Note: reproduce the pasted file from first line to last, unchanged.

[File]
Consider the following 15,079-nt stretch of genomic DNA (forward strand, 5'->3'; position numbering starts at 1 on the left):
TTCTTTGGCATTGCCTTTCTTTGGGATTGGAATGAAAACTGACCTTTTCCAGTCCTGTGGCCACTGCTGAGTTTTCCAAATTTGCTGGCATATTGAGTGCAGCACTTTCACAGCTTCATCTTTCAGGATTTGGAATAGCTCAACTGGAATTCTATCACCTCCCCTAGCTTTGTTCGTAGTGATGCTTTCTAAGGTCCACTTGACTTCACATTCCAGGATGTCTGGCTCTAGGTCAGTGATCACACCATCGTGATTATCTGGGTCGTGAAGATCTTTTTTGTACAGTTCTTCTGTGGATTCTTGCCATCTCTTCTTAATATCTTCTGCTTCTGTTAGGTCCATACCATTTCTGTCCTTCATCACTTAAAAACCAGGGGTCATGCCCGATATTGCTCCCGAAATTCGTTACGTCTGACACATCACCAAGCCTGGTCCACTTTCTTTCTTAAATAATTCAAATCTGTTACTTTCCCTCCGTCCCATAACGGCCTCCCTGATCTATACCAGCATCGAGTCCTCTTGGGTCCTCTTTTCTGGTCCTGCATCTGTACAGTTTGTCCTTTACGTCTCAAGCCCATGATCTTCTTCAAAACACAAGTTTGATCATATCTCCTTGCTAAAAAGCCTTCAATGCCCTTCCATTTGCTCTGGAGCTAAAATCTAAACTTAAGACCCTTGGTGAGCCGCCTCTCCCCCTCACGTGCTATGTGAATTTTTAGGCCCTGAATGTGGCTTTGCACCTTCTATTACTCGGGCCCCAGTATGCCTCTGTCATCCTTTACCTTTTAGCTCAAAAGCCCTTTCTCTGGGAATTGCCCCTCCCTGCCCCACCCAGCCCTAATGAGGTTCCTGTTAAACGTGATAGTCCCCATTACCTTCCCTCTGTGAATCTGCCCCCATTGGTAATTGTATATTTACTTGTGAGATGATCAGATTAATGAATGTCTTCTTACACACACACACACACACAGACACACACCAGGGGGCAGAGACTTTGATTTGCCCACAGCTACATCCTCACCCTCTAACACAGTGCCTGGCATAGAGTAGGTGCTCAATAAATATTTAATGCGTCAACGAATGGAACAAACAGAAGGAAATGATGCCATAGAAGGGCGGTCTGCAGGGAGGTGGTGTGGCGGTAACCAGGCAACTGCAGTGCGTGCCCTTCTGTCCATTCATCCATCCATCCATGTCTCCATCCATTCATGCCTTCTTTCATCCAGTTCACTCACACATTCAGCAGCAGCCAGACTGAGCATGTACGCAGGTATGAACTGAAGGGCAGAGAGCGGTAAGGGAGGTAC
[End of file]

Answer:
Consider the following 15,079-nt stretch of genomic DNA (forward strand, 5'->3'; position numbering starts at 1 on the left):
TTCTTTGGCATTGCCTTTCTTTGGGATTGGAATGAAAACTGACCTTTTCCAGTCCTGTGGCCACTGCTGAGTTTTCCAAATTTGCTGGCATATTGAGTGCAGCACTTTCACAGCTTCATCTTTCAGGATTTGGAATAGCTCAACTGGAATTCTATCACCTCCCCTAGCTTTGTTCGTAGTGATGCTTTCTAAGGTCCACTTGACTTCACATTCCAGGATGTCTGGCTCTAGGTCAGTGATCACACCATCGTGATTATCTGGGTCGTGAAGATCTTTTTTGTACAGTTCTTCTGTGGATTCTTGCCATCTCTTCTTAATATCTTCTGCTTCTGTTAGGTCCATACCATTTCTGTCCTTCATCACTTAAAAACCAGGGGTCATGCCCGATATTGCTCCCGAAATTCGTTACGTCTGACACATCACCAAGCCTGGTCCACTTTCTTTCTTAAATAATTCAAATCTGTTACTTTCCCTCCGTCCCATAACGGCCTCCCTGATCTATACCAGCATCGAGTCCTCTTGGGTCCTCTTTTCTGGTCCTGCATCTGTACAGTTTGTCCTTTACGTCTCAAGCCCATGATCTTCTTCAAAACACAAGTTTGATCATATCTCCTTGCTAAAAAGCCTTCAATGCCCTTCCATTTGCTCTGGAGCTAAAATCTAAACTTAAGACCCTTGGTGAGCCGCCTCTCCCCCTCACGTGCTATGTGAATTTTTAGGCCCTGAATGTGGCTTTGCACCTTCTATTACTCGGGCCCCAGTATGCCTCTGTCATCCTTTACCTTTTAGCTCAAAAGCCCTTTCTCTGGGAATTGCCCCTCCCTGCCCCACCCAGCCCTAATGAGGTTCCTGTTAAACGTGATAGTCCCCATTACCTTCCCTCTGTGAATCTGCCCCCATTGGTAATTGTATATTTACTTGTGAGATGATCAGATTAATGAATGTCTTCTTACACACACACACACACACAGACACACACCAGGGGGCAGAGACTTTGATTTGCCCACAGCTACATCCTCACCCTCTAACACAGTGCCTGGCATAGAGTAGGTGCTCAATAAATATTTAATGCGTCAACGAATGGAACAAACAGAAGGAAATGATGCCATAGAAGGGCGGTCTGCAGGGAGGTGGTGTGGCGGTAACCAGGCAACTGCAGTGCGTGCCCTTCTGTCCATTCATCCATCCATCCATGTCTCCATCCATTCATGCCTTCTTTCATCCAGTTCACTCACACATTCAGCAGCAGCCAGACTGAGCATGTACGCAGGTATGAACTGAAGGGCAGAGAGCGGTAAGGGAGGTAC